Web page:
Etymonline avouches that

Sense of "degree of heat or cold" first recorded 1670 (Boyle), from Latin temperatura, used in this sense by Galileo.

But "degree of heat or cold" doesn't semantically appertain to temperatura, which originally signified "mixture" as quoted below. Why did Galileo pick this unrelated noun of temperatura?

temper [OE]

The verb temper was borrowed into Old English from Latin temperāre ‘mix, blend’. This seems originally to have meant ‘mix in due proportion’, and so may have been derived from Latin tempus ‘time, due time’ (source of English temporary). The noun temper was derived from the verb in the 14th century in the sense ‘mixture of elements’, and this led on in the 17th century to ‘set of mental traits’ (a meaning that has now largely passed to the derivative temperament [15]). The modern sense ‘ill humour’ emerged from this in the 19th century. Another meaning of Latin temperāre was ‘restrain oneself’, which has come through into the derivatives temperance [14] and temperate [14]. Other relatives include distemper and temperature.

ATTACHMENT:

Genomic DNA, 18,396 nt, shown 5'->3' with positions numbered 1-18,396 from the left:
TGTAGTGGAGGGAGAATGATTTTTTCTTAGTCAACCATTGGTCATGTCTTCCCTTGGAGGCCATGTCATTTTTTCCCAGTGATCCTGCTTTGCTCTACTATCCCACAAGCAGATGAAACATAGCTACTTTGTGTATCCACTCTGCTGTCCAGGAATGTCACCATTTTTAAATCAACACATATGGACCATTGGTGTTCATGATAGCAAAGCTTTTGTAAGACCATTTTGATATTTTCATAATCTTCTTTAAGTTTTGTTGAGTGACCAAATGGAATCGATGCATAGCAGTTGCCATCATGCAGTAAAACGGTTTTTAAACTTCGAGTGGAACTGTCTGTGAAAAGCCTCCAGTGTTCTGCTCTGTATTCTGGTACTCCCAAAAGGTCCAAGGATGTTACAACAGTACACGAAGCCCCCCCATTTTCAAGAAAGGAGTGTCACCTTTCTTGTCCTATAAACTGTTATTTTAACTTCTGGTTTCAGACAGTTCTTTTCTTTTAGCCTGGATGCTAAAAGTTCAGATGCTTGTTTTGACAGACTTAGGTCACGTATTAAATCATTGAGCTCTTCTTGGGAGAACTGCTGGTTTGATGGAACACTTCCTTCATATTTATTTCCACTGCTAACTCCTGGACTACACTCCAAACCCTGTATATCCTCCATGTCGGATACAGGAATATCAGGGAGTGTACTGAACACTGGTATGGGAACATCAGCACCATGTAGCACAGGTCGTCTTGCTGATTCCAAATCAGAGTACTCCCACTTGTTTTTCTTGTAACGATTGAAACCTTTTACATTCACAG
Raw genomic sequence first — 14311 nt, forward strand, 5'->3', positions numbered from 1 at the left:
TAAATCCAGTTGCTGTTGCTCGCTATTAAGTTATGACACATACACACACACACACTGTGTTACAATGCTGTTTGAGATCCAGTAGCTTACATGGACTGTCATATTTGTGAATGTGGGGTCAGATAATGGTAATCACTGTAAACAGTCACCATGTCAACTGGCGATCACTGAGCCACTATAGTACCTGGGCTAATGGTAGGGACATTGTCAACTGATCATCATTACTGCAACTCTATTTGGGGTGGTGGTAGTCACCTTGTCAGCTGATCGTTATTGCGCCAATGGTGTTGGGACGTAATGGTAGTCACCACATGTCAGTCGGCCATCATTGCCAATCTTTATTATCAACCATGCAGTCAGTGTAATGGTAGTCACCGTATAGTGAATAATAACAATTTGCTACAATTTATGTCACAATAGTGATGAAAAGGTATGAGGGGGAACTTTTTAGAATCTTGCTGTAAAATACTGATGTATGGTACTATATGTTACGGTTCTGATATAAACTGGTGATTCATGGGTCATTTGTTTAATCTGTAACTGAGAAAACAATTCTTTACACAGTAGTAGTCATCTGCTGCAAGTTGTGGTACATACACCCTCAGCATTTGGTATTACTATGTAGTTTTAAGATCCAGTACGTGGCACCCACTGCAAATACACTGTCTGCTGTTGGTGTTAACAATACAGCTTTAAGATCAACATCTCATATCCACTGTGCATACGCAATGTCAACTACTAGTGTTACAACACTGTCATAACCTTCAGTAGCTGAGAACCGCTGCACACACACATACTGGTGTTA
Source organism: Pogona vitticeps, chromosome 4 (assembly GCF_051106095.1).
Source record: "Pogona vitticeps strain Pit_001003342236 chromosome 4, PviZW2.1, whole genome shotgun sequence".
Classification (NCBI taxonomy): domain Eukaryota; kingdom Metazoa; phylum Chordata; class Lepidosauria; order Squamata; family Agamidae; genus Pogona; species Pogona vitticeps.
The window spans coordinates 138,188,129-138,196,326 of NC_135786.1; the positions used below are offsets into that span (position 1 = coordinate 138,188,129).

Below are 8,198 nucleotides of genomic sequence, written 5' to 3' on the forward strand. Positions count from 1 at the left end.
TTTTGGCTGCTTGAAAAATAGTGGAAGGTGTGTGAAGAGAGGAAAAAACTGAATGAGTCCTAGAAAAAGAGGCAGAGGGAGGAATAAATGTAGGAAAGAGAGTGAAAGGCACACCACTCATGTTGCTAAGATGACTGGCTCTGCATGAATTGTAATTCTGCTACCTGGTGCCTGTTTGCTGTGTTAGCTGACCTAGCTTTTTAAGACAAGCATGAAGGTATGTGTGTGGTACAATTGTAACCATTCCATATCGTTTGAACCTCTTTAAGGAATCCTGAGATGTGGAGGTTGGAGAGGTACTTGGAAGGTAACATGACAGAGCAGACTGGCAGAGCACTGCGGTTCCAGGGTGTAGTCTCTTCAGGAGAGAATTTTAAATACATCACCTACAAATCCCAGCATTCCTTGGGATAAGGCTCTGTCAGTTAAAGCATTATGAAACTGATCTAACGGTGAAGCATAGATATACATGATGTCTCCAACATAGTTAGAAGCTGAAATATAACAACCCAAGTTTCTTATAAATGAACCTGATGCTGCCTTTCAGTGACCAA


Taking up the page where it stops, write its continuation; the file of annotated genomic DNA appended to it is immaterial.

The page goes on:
Tamper probably originated as an alteration of temper.

temperature [16]

Like its relatives temper and temperament, temperature originally meant ‘mixture’ (Philemon Holland in 1601 wrote of ‘a temperature of brass and iron together’). The modern sense ‘degree of heat’ emerged in the late 17th century, and seems to have evolved from another early and now obsolete sense, ‘mild weather’. This reflected the ‘restraint’ strand of meaning in the word’s ultimate source, Latin temperāre, which also survives in English temperance and temperate.

Word Origins (2005 2e) by John Ayto. p 500 Left column.

Temperament and Temperature: Are They Related? | Merriam-Webster

Although temperature is rarely if ever used in these ways today, the implication of moderation likely influenced people to apply it as a word for the mildness of weather or climate,



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